Why Do I Keep Blogging?

Don’t worry. This isn’t a ‘woe is me, no-one reads my blog’ kind of post. Some more followers and comments would be lovely though.

I’ve been blogging for quite a while now and I think it’s time to assess how it’s going.

Why I Began Blogging

I could come up with some fake noble reason as to why I began blogging. Maybe I could say I was doing it for you. That’s not the truth though.

When I started writing I absorbed every piece of writing advice out there. Over and over it seemed that a writer needs a blog.

Newbie writers will act on most of the advice given. Thank goodness no-one is having a laugh with us and telling us to do ridiculous things. You know what I mean. Like starting up a blog and committing to it for the rest of your natural life.

I began a writing blog. I didn’t have a clue where it would lead. I could hardly tell other writers how to write when I had just started out. Instead I wrote about what I was discovering along the way. That approach has stuck. It seems to work.

Why I Sometimes Feel Like Quitting Blogging

Why Do I Keep Blogging? - laptop in binI’m no amazingly confident blogger extraordinaire. There are times when I wonder if I should continue. Many bloggers will relate.

In the first few months I could have easily given up. I confess I’m the most impatient person sometimes. It was tough not having many followers or feedback. Then I realised it was about playing the long game and getting real.

This is not in the niche of the incredibly popular. If I changed to writing about food, babies or fashion, and did it well, I could have so many more followers. The issue is, that’s not what I know.

I could monetise this blog but that was never my intention. I have little to offer to make money from it anyway. Spammers who keep spamming this blog, this is not an invitation to spam me even more with how to make money from my blog!

There are still days when I know I’ve worked hard on a post and I either get no answers or only a few. I’m not going to pretend that makes me happy. I can say it doesn’t make me sad though. You see, I write this blog for me as much as for others.

What I Get From Blogging

Blogging hones my writing skills.

Having to write succinctly is good practice for revising and editing longer works.
Blogging helped me to find my writing voice.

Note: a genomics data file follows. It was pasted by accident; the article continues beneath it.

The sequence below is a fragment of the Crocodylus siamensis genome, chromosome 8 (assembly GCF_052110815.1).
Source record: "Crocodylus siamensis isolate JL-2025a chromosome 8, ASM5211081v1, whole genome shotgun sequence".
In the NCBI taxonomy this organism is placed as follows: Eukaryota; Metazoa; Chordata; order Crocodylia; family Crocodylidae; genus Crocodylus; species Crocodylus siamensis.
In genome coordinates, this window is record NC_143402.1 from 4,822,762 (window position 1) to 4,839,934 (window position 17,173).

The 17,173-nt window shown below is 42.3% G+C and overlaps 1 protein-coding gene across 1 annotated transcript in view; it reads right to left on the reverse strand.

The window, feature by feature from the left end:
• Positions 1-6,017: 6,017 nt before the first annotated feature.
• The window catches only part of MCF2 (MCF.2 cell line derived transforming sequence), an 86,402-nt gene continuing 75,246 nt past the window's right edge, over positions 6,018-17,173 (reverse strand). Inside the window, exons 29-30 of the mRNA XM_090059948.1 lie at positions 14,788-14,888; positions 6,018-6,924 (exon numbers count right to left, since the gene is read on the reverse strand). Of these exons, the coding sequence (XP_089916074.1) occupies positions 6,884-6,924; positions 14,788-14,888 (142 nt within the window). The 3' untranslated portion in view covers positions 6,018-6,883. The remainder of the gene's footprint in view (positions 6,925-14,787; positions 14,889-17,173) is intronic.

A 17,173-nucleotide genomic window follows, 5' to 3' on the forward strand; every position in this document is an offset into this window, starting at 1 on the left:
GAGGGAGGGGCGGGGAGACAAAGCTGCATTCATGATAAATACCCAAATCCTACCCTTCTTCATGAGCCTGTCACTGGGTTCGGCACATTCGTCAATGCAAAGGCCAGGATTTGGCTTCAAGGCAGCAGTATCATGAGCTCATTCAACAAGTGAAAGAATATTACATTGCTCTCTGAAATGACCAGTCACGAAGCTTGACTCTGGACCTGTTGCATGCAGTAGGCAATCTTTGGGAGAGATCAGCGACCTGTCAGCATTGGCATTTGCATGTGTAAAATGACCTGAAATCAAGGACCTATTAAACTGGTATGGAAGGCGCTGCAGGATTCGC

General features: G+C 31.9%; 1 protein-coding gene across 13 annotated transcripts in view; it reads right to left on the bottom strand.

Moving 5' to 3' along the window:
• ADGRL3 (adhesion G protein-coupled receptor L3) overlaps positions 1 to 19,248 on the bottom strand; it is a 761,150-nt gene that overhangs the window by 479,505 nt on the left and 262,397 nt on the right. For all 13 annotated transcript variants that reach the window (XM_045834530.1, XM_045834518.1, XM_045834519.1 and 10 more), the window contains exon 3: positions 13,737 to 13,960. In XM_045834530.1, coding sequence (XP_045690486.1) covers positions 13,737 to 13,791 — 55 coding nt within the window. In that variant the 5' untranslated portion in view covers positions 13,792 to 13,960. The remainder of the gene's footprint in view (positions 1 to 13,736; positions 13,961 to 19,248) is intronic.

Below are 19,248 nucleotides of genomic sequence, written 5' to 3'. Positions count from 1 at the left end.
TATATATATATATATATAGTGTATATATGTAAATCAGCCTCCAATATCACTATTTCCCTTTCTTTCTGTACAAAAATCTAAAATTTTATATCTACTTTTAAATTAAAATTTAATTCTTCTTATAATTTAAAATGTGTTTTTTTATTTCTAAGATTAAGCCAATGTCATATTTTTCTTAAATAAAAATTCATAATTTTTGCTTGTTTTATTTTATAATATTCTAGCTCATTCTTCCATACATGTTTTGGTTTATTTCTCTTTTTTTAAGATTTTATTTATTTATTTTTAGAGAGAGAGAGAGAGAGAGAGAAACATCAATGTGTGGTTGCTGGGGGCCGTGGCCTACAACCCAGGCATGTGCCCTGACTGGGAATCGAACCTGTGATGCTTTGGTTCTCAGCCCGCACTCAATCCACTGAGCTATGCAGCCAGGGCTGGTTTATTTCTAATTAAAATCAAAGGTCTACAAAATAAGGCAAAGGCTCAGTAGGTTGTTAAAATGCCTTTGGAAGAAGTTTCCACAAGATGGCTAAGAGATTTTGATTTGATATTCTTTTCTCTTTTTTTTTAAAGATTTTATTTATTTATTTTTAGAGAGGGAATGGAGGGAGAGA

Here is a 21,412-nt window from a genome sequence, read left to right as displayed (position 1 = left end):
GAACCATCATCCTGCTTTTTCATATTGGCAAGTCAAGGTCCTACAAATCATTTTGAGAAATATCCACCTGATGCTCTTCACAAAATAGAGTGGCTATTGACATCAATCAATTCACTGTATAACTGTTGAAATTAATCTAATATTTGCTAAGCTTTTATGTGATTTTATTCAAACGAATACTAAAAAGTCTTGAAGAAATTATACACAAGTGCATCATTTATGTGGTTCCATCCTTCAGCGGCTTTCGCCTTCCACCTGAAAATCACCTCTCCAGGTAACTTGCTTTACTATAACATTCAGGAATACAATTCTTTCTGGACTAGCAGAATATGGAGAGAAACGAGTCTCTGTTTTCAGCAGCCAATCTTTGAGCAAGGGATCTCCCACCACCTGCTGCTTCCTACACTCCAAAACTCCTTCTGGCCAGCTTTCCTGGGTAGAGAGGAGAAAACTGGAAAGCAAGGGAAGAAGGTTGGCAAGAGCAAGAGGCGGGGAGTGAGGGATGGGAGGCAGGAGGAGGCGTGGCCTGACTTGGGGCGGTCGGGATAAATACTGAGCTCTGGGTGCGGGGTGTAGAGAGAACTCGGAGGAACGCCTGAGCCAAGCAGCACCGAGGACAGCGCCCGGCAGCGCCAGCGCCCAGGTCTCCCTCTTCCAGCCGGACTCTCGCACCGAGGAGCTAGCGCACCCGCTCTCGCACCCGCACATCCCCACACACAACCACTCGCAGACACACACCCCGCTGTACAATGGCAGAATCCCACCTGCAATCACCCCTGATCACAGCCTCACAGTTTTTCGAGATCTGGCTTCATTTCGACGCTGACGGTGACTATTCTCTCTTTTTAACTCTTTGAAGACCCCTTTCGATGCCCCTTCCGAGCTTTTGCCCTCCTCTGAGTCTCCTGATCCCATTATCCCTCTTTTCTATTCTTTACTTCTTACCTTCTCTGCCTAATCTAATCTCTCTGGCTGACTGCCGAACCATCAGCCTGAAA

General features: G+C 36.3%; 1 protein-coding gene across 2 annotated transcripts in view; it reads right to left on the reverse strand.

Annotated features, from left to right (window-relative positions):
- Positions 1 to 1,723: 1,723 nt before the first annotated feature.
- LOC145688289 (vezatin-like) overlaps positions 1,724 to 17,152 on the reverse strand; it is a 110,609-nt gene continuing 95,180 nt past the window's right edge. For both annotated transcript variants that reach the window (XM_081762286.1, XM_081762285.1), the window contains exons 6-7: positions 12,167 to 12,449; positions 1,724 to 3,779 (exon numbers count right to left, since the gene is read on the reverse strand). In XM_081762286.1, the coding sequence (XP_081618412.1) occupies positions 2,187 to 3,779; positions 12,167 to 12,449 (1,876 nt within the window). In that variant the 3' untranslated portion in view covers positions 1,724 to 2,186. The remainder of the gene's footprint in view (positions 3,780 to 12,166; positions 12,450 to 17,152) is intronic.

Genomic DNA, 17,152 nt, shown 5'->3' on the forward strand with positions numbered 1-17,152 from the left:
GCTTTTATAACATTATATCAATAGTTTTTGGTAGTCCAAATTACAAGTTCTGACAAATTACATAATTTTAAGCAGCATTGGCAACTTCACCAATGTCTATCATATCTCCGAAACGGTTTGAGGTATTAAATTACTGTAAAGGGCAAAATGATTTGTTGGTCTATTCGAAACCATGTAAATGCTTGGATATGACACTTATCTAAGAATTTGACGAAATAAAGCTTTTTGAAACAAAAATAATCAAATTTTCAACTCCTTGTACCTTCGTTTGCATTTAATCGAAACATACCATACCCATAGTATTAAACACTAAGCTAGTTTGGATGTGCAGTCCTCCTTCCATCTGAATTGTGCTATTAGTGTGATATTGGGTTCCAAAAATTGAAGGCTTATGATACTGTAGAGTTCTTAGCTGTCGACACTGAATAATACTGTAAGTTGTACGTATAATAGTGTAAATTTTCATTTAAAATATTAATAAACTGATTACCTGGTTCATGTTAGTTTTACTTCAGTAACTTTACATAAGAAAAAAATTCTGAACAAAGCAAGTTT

When I started writing fiction, I thought I needed to have a flowery, ornate voice. I can write eloquently and with high-falutin’ language when I want to.

I studied the classics and know fancy-schmancy words and phrases. The problem was that when I wrote them, they didn’t sound like me.

What you read in my blog is about as close as it would be to having a conversation with me face-to-face. Friends have even said that my posts sound just like me. I take that as a compliment.

I continue blogging because it suits the chatty person inside this introvert. The written word allows me to let out all the stuff out. It also saves my poor husband from earache.

What I Hope I Give Others from Blogging

Why Do I Keep Blogging? - blogI have never, and will never, profess this blog to offer sage writing advice and tips. If my fellow writers get anything from my posts that help them with their writing I would be both honoured and surprised.

I keep it real. I hope other writers read my posts and feel like they can find a kindred spirit. I hope they encounter another writer who struggles, laughs at themselves, and is honest.

I never want the readers of my posts to feel like I am judging them or telling them to best way to write. There’s too much of that already out there. Writing is a tough enough gig as it is. Let’s build each other up rather than tear each other down.

For the non-writers who read my posts, I hope I give you more insight into writing and its realities. I hope my posts that aren’t about writing interest you too.

I hope I give you plenty of ‘me too’ and ‘we’re in this together’ moments.
When I write about depression, I’m honoured when someone tells me that I helped them in their illness.

When I lament how tough writing a novel can be, I’m heartened when a fellow writer encourages me to keep going and I do vice versa.

I hope my posts act as a conversation between me and you. This is why I love getting your comments and replying to them.

Why I Will Continue Blogging

I will continue blogging because there is always something to say!

As long as I am writing, I will always have something to write about it.

As long as I am living, there will always be something to complain, rant, get excited or laugh about.

As long as this blog survives, I will keep growing and it will be a privilege to have you alongside me. Thank you for being a part of it until now.

Over to You

Why do you blog? Do you enjoy it, view it as hard work or do it under duress?

What is your blogging story and what have you learnt about blogging?

Why do you read and follow blogs?

About Lisa Sell